By Julia Strehl
The John Marshall Law School
I've recently completed my bar application and I know I am not alone when I say I have never been so relieved to have completed anything in my entire life. Not only did it require me to do more research into my life than an autobiography would necessitate, but italso caused me to relive many of my more painful past experiences. Like that time in college when I lived in a house with seven people and one bathroom.
The tedium of documenting every event over the course of the last 10 years of my life nearly caused me to rethink my decision to sit for the bar exam. This reaction was overly dramatic of course. But in the midst of what I viewed at the time as the most traumatizing thing I'd ever had to do, it was easy to forget that I've actually put a lot of time and effort into my legal education and that despite the minor peripheral annoyances, I truly do want to practice law.
As the end of my last semester nears, I've been thinking about how many rewarding experiences law school has offered. In the midst of the day-to-day workload, it's easy to forget that my legal education definitely has its perks. For example, I don't think I've lost an argument with my parents since my first semester of law school.
One of my more rewarding experiences occurred early last summer when I had the good fortune to participate in a Comparative Politics class in the Czech Republic.
I have always been interested in global issues.
I feel that a greater understanding of global concerns not only gives me an insight into other cultures, but also helps me to get a better grasp on domestic issues. I even briefly considered getting a second major in international relations in college until I settled upon graduating in a reasonable amount of time instead.
The course offered a chance to learn about the law of the European Union, the Czech Republic specifically, and also focused on how the Czech Republic transferred from a communist economy to a capitalist economy. The class was led by professor Michael Seng who has travelled and taught extensively in the Czech Republic.
The first week of the program was in Prague. I had been to Prague prior to this for fun, but the experiences this trip offered were above and beyond my earlier travels there. We attended a number of lectures that focused mainly on economic issues in the Czech Republic, but also highlighted various social issues as well.
In addition to these lectures, our group had the opportunity to visit with the American Chamber of Commerce, the Czech Bar Association and other sites in the large metropolitan capital.
One of the highlights for me personally was our visits with individuals who studied or practiced law in Prague. On one such occasion, we visited a former John Marshall student who is currently licensed to practice law in both the United States and the Czech Republic. She offered great insight into the differences in the practice between the two nations and how one can transition to practicing law in a foreign nation.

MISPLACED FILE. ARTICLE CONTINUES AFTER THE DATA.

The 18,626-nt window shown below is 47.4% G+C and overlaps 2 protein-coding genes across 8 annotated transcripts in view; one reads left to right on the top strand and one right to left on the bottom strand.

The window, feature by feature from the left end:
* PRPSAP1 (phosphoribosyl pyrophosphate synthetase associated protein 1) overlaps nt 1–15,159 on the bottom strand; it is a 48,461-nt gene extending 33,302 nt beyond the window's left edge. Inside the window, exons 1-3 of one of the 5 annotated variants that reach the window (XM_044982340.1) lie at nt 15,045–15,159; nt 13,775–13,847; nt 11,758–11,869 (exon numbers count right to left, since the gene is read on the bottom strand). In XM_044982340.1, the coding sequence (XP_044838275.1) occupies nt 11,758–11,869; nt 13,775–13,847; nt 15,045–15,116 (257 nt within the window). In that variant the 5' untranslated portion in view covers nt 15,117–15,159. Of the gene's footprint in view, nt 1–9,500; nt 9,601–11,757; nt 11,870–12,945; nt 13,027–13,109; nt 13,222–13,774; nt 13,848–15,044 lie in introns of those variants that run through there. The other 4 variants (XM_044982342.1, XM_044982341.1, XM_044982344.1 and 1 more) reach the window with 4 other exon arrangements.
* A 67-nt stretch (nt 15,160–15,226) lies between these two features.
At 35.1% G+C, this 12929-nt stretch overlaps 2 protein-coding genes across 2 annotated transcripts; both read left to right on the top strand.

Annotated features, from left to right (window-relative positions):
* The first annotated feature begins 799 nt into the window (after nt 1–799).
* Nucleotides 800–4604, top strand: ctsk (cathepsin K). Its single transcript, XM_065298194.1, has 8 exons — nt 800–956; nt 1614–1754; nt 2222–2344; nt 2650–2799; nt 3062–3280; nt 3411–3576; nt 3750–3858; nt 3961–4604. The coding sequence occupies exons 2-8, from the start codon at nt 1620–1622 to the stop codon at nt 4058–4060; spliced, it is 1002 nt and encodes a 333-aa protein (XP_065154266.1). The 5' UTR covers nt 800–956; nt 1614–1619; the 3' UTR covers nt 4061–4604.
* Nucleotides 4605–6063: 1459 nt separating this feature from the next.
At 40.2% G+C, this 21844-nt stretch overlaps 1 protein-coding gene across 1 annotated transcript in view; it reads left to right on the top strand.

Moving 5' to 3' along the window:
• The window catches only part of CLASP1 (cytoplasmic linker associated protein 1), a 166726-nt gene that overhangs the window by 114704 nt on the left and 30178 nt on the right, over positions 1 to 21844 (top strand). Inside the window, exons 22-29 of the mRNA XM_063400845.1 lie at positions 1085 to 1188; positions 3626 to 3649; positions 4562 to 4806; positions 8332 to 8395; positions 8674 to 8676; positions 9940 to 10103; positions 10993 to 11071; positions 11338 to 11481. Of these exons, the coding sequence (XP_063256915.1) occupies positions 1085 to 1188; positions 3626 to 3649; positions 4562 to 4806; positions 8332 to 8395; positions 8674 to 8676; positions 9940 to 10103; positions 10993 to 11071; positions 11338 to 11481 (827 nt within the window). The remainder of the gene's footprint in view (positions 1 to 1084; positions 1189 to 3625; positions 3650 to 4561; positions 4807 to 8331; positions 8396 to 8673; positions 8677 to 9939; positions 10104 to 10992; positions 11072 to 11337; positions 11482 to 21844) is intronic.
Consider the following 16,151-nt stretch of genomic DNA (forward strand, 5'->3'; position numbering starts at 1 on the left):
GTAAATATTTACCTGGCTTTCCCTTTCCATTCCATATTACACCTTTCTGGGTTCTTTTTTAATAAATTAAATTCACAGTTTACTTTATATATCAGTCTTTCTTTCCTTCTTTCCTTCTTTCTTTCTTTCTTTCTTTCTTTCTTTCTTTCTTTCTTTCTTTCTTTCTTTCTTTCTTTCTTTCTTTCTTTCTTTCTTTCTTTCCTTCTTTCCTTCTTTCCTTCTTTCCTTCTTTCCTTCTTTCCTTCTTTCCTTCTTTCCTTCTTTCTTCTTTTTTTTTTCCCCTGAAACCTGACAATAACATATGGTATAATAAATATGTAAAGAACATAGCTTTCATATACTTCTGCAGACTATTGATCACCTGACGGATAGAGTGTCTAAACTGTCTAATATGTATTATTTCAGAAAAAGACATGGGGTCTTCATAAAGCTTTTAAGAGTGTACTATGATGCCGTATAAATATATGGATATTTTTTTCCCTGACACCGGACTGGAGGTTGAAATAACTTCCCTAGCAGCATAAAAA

We also had the opportunity to visit the American Embassy to speak with the staff. In addition to lecturing on American-Czech relations, they also explained their responsibilities as individual ambassadors. Although a law degree is not strictly necessary, the staff presented foreign service as an interesting alternative to practicing law.
The second week of the program was conducted in Brno. Brno is the judicial center of the Czech Republic. The constitutional and supreme courts are there and it is, appropriately, where we learned about the legal structure of the Czech Republic and the European Union.
We also got the chance to meet government officials and court justices. The last two days of the trip we visited Bratislava, Slovakia, to learn about commercial law in the European Union, which included a guided tour of one of Europe's largest supermarket and home goods chains.
Although the study abroad experience certainly offered a wealth of information about a different legal system, there was ample opportunity for play as well. In addition to the time we were given to take in the sights of Prague and Brno, both inside and outside of the lectures, there were optional side trips as well. One such trip was to the Moravian region of the Czech Republic where we were able to take in the beautiful sites of the countryside and visit a local winery to sample some of the region's wines. We also took a short trip to Vienna, and managed to walk nearly the entirety of the city over the course of a seven-hour walking tour.
So, it is a tradeoff. Although my time in law school required many tense and agitating moments, I, in turn, got the chance to see and learn about things that not many people do. And these experiences are what make the stress all worth it. While I'm looking forward to finishing up my last semester of school and joining the profession I've been preparing so long to be a part of, I am grateful that I will have these once-in-a-lifetime experiences to look back on and draw from.